When the work started, the team would apply a simple grid within each space, marking chairs at every six-foot mark and skipping a row. A consultation with Judy Walker, a professor of math and associate vice chancellor, coupled with further study revealed that bee architects may actually provide the most efficient design.

“A hexagon, honeycomb-like pattern is allowing us to get a few percentage points more of seats within every room,” Dohrman said. “It’s also beneficial as it allows us to put fewer people in each row and reduce crossover traffic within interior rows.”

When complete, the project will have mapped nearly 350 classroom and more than 400 lab spaces.

Red hexagons show where students can sit while observing social distancing guidelines of six feet within a campus classroom. Maps like this one are being developed for every learning space on campus as the university prepares for the return to on-campus instruction this fall.

The data is being loaded into Archibus, the university’s space database and being made available to college leaders. It’s also being used by the Office of the Registrar to finalize plans for fall course offerings.

The teams are also helping identify alternative learning spaces on campus, such as the Lied Center for Performing Arts and Coliseum.

“We do plan to address those larger, more open spaces as we move forward,” Dohrman said. “Right now, we’re focused on classes that will definitely be in use for the fall. Once that data is finalized, we can expand outward to see if we can meet additional needs by using these larger spaces.”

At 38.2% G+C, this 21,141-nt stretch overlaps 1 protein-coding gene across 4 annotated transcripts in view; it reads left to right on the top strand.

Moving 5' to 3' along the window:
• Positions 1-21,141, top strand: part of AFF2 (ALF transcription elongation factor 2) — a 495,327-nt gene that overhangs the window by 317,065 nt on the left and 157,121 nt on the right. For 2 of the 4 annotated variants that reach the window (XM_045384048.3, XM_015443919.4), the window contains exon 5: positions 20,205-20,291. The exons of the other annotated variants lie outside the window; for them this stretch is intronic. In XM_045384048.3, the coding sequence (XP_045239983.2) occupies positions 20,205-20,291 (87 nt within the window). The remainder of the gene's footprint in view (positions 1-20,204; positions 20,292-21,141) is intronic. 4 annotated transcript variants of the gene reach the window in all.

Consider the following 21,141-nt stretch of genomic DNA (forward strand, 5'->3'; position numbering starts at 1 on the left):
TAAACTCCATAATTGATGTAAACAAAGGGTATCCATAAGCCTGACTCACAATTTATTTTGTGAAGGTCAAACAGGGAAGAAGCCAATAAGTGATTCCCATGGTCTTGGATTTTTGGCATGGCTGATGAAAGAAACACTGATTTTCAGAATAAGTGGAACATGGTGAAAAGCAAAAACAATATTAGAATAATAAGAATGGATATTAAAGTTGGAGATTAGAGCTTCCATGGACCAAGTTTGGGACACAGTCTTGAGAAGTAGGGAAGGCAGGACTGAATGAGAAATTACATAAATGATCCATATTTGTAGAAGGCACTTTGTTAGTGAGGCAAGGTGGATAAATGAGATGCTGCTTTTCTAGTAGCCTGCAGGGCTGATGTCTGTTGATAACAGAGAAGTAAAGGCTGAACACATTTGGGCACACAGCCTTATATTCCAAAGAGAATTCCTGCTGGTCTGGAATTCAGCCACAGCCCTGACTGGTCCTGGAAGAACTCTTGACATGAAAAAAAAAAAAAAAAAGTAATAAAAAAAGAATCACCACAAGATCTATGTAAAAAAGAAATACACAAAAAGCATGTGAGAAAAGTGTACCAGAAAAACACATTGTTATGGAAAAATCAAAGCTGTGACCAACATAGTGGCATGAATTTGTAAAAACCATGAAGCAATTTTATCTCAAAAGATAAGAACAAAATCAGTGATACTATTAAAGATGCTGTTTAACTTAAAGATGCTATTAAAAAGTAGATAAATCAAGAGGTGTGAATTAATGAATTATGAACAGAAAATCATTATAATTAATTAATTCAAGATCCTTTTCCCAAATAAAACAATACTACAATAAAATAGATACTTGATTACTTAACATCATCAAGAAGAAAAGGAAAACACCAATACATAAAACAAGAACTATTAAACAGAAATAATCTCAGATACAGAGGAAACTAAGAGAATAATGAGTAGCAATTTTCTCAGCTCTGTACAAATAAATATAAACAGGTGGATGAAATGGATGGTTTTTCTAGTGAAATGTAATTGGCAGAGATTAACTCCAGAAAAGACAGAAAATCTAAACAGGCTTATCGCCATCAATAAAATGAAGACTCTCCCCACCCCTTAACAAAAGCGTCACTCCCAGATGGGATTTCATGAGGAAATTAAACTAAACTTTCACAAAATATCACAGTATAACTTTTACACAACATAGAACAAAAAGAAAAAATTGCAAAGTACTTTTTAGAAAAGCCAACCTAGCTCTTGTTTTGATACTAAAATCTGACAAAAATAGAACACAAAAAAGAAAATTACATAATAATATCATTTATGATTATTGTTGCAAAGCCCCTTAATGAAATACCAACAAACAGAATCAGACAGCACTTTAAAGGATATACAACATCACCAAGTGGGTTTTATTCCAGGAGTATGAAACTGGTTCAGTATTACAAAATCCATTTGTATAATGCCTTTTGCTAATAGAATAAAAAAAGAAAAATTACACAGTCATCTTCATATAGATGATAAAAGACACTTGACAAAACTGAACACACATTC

University employees working on the classroom mapping project are Shawn Languis, Scott Plautz, Robert Eschliman, Tracy Aksamit and Murtaza Nalwala. Dohrman said the team is especially proud to be on the forefront of helping the university offer on-campus instruction this fall.

“Most days, we’re on our feet for 10-12 hours, sweating as we run up and down stairs, in and out of hot classrooms in masks that are not super comfortable, but the positive energy of our team just keeps us going,” Dohrman said. “This is the first piece of us rolling up our sleeves and returning to campus. We’re glad to be a part of the larger university team figuring this out.”

Jack Dohrman (left) and Shawn Languis move to the next task as they measure rooms in Avery Hall earlier this month.

Establishing social distancing capacity within classrooms and labs is among the key protective measures the university will have in place for the return to on-campus instruction for the fall 2020 semester. Other safety protocols will follow federal, state and local health recommendations and include widespread access to hand sanitizer, wearing facial coverings and regular hand washing with soap and water. The university is also focusing cleaning in key areas, preparing flexible instruction plans and will continue to offer acute care (including access to COVID-19 testing) through the University Health Center.

Learn more about the university’s Forward to Fall plans and its ongoing response to COVID-19.